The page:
Executive Order 2020-172: Clarifying COVID Symptoms
On August 27, 2020, the Governor issued Executive Order 2020-172, titled “Protecting workers who stay home, stay safe when they or their close contacts are sick”. Executive Order 2020-172 rescinded the recently issued Executive Order 2020-166 but the only major difference was clarifying what constituted COVID symptoms.
Executive Order 2020-172 redefines COVID-19 symptoms as follows:
The principal symptoms of COVID-19” are (i) any one of the following not explained by a known medical or physical condition: fever, an uncontrolled cough, shortness of breath; or (ii) at least two of the following not explained by a known medical or physical condition: loss of taste or smell, muscle aches (“myalgia”), sore throat, severe headache, diarrhea, vomiting, abdominal pain.
The prior definition, used in Executive Order 2020-166 and other prior Executive Orders, was “[t]he principal symptoms of COVID-19 are fever, sore throat, a new uncontrolled cough that causes difficulty breathing, diarrhea, vomiting, abdominal pain, new onset of a severe headache, and new loss of taste or smell.”
Executive Order 2020-172 essentially created alternate standards:
One or more of the following symptoms (not explained by a known medical or physical condition):
- an uncontrolled cough, or
- shortness of breath;
Two or more of the following symptoms (not explained by a known medical or physical condition):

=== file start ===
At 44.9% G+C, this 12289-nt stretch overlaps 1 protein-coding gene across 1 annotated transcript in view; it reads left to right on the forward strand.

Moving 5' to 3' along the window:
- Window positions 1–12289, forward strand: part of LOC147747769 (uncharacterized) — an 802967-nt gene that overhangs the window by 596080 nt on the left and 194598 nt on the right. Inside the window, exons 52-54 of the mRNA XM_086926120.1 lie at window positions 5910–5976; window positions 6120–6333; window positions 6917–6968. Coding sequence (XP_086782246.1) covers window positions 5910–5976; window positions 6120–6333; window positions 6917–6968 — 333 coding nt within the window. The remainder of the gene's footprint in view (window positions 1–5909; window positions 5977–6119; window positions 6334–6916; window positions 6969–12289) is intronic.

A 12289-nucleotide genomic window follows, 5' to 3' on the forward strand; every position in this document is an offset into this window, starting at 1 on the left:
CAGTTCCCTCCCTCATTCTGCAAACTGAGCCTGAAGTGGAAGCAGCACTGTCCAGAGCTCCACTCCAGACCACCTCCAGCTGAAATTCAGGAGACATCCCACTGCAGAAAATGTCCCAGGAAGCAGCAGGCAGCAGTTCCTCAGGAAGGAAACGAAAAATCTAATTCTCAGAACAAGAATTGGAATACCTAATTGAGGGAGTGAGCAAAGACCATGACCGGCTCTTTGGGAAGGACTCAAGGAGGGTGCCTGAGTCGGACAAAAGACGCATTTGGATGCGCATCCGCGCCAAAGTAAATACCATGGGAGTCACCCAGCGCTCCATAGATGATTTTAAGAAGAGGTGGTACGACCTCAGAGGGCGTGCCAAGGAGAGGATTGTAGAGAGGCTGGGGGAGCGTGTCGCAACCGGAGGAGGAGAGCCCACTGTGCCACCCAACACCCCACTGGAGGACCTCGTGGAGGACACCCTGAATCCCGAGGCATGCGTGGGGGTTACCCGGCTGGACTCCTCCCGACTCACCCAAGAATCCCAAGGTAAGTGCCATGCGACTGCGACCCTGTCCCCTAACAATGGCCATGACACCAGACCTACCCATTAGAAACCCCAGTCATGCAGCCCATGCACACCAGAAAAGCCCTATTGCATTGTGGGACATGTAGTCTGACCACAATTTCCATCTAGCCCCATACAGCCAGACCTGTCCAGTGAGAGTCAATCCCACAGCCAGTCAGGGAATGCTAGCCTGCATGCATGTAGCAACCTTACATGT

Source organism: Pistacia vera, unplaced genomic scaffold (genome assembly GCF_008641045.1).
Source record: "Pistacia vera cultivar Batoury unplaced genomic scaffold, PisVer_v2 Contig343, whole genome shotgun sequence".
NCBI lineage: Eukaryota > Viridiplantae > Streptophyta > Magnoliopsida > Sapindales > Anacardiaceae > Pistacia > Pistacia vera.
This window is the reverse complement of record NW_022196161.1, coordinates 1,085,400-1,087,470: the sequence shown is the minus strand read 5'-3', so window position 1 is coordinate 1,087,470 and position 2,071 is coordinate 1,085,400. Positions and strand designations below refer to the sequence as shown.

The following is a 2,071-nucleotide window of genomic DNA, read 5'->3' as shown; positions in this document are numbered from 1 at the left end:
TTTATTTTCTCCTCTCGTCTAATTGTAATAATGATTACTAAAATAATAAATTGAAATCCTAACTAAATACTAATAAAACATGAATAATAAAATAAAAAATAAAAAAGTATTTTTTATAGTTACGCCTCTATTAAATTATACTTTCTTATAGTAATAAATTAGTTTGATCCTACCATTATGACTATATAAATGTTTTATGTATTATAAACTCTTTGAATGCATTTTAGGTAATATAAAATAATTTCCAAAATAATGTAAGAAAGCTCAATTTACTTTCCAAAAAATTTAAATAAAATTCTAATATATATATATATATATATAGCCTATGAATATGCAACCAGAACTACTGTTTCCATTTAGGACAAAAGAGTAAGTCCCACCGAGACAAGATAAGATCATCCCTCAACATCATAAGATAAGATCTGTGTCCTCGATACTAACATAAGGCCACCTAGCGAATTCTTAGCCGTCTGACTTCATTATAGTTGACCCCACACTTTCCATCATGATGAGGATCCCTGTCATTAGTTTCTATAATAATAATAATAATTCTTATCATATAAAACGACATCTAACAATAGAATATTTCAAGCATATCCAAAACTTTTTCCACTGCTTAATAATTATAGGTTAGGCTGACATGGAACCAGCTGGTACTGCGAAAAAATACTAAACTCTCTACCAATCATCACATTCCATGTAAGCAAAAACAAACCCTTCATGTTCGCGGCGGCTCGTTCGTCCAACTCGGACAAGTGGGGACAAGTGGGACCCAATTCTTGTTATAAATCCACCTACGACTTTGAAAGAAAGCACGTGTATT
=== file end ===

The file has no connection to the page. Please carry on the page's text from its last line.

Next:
- loss of taste or smell,
- muscle aches (“myalgia”),
- sore throat,
- severe headache,
- vomiting, or
- abdominal pain.
Executive Order 2020-172 also added a new standard for the medical condition of “not explained by a known medical or physical condition.” This new standard will help employers who sometimes had to address situations in which the employee already experienced COVID-like symptoms because of a different underlying condition, such as asthma, allergies, COPD, etc. In such cases, there was some confusion as to whether these symptoms, which would have been otherwise present because of a different medical condition, somehow meant that the employee could not report to work because they were experiencing a symptom explicitly listed as a COVID-19 symptom. This revised standard makes clear that symptoms that would have otherwise been present because of a different known medical or physical condition will not be taken into consideration in analyzing whether an individual is experiencing COVID-like symptoms.
Executive Order 2002-172 keeps in place the 10-day standard for individuals who previously tested positive for COVID-19. As stated in our prior Client Alert, any individual who tests positive for COVID-19 or who displays one or more of the principal symptoms of COVID-19 to remain in their residence (apart from seeking medical care) until:
- Twenty-four (24) hours have passed since the resolution of fever without the use of fever-reducing medications; AND
- Ten (10) days have passed since symptoms first appeared or since they were swabbed for the test that yielded the positive result; AND
- Other symptoms have improved.
The 14-day standard still, however, applies to any person who has had close contact with an individual who tests positive for COVID-19 or with an individual who displays one or more of the principal symptoms of COVID-19.
This revised definition of COVID-19 symptoms may affect your screening process. Employers may want to review and revise their screening process to reflect the new definition for COVID-19 symptoms as well as the new 10-day standard if an employee tests positive for COVID-19 (if not already changed after the issuance of Executive Order 2020-166).